TRS aims to emerge as sole vanguard of Telangana (Election Special)
In Seemandhra the poll campaign is all about who is responsible for division of Andhra Pradesh, while it is the reverse in Telangana, where all contenders for power are seeking votes by claiming credit for carving out the separate state.
After refusing to merge or even have an alliance with the Congress, the Telangana Rashtra Samithi (TRS) is trying to emerge as the sole regional party representing the interests of Telangana, which will come into being as a separate state June 2.
After fighting the two previous elections in alliance with others, TRS is all set to go it alone in the April 30 polls to 119 assembly and 17 Lok Sabha constituencies spread over 10 districts including Hyderabad.
With its goal of separate state achieved, TRS is now trying to emerge as a formidable regional party and the vanguard of the new state's development.
"When Seemandhra can have two regional parties (TDP and YSR Congress) why can't Telangana have one to fight for its interests," asked K. Chandrasekhara Rao, who floated TRS in 2001 to revive the movement for a separate Telangana state.
KCR, as Rao is popular among his supporters, says his mission is now to rebuild Telangana and make it a developed state. He claims Telangana has no place for 'Andhra' parties like TDP and YSR Congress and he is also not ready to give any importance to BJP's prime ministerial candidate Narendra Modi.
"We need our MPs to fight for our interests at the centre and to get big projects and funds from Delhi," says KCR, who is confident of winning 100 assembly and 16 Lok Sabha seats.
The Congress is finding itself on a sticky wicket as its hopes to reap a rich harvest by granting separate statehood were dashed by TRS's volte-face on merger. Accusing TRS of betrayal by going back on its word to merge the party after formation of a separate state, the Congress is hoping to win people's 'sympathy'.
As KCR gets ready to plunge into the campaign by hiring a helicopter, a bitter war of words has already started between him and the Congress leaders. While KCR is attacking Congress leaders for failing to protect the interests of Telangana, the Congress leaders are alleging that an 'arrogant' person like KCR can only bring 'dorala palana' or the rule of landlords.
They are also targeting him for promoting his own family and for going back on the word to make a Dalit as the first chief minister of Telangana.
Ponnala Lakshmaiah, the president of Congress' Telangana unit, is confident of his party coming to power in the state and also winning a majority of Lok Sabha seats. He claims that the people of Telangana recognize that it was only because of party president Sonia Gandhi that Telangana state became a reality.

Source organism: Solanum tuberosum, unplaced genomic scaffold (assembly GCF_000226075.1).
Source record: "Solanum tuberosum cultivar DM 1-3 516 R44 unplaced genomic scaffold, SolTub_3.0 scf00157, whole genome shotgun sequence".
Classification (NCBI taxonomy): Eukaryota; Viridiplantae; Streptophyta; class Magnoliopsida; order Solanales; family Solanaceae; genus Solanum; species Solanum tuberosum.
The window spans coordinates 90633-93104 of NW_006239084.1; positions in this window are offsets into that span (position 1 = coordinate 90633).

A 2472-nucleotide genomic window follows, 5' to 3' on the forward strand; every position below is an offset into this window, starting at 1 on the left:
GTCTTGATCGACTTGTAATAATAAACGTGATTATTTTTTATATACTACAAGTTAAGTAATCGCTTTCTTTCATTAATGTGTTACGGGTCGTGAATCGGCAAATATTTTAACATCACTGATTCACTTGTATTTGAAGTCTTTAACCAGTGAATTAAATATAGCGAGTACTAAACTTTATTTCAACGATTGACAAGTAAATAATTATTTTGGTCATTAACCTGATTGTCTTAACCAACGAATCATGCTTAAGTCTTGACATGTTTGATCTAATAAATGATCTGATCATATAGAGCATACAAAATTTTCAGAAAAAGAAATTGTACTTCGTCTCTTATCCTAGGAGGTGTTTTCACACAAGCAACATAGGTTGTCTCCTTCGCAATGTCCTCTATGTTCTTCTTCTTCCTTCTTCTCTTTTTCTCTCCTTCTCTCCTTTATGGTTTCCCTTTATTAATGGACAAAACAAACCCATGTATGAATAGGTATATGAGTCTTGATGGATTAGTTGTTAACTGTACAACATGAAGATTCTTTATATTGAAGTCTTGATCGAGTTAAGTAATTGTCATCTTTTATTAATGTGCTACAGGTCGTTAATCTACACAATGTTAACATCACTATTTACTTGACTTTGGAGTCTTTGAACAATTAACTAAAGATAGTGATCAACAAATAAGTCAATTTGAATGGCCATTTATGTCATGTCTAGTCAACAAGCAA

However, it may not be a direct fight between the Congress and TRS. The Telugu Desam Party (TDP) believes it is still strong in the region despite its portrayal of a 'villain' by the TRS. TDP leaders say without their letter to the central government supporting Telangana, the separate state would not have been formed.
A possible alliance between TDP and the Bharatiya Janata Party (BJP) may make it a three-cornered contest. The BJP, which is considered strong in some pockets of the region and is claiming credit for the passage of the Telangana bill in parliament, is demanding a majority of assembly and Lok Sabha seats. TDP, however, is not willing to give more than 50 assembly and eight Lok Sabha seats.
There are other players in the region as well. Both the Congress and TRS are vying with each other to have an alliance with the Communist Party of India (CPI), which has its support base in parts of Nalgonda, Khammam and Karimnagar districts. The Communist Party of India (Marxist) also has its presence in these districts.
Majlis-e-Ittehadul Muslimeen (MIM), a key force in Hyderabad, has ruled out an alliance with any party and is looking to expand its base by contesting the polls in other parts of the region.
YSR Congress is also hoping to cash in on the pro-poor schemes launched by Y.S. Rajasekhara Reddy when he was chief minister from 2004 to 2009.
The Lok Satta of bureaucrat-turned-politician Jayaprakash Narayan is also fighting the elections in and around Hyderabad. Jana Sena, launched recently by Telugu actor Pawan Kalyan, may also field candidates from some constituencies in Greater Hyderabad with considerable number of voters from Seemandhra.
In the 2004 elections, which TRS won in alliance with the Congress, the sub-regional party bagged 24 assembly and five Lok Sabha seats. TRS joined the grand alliance comprising the TDP and the left parties in 2009 but could win only 10 assembly and two Lok Sabha seats.
In 2009, the Congress had bagged 50 assembly seats. The TDP got 38, MIM seven, CPI four, Praja Rajyam Party (PRP) two and CPI and Lok Satta one each. Independents were elected in four constituencies.
The Congress had won 12 Lok Sabha seats. TDP could get only two while MIM retained Hyderabad.
(Mohammed Shafeeq can be contacted at email@example.com)
(Posted on 27-03-2014)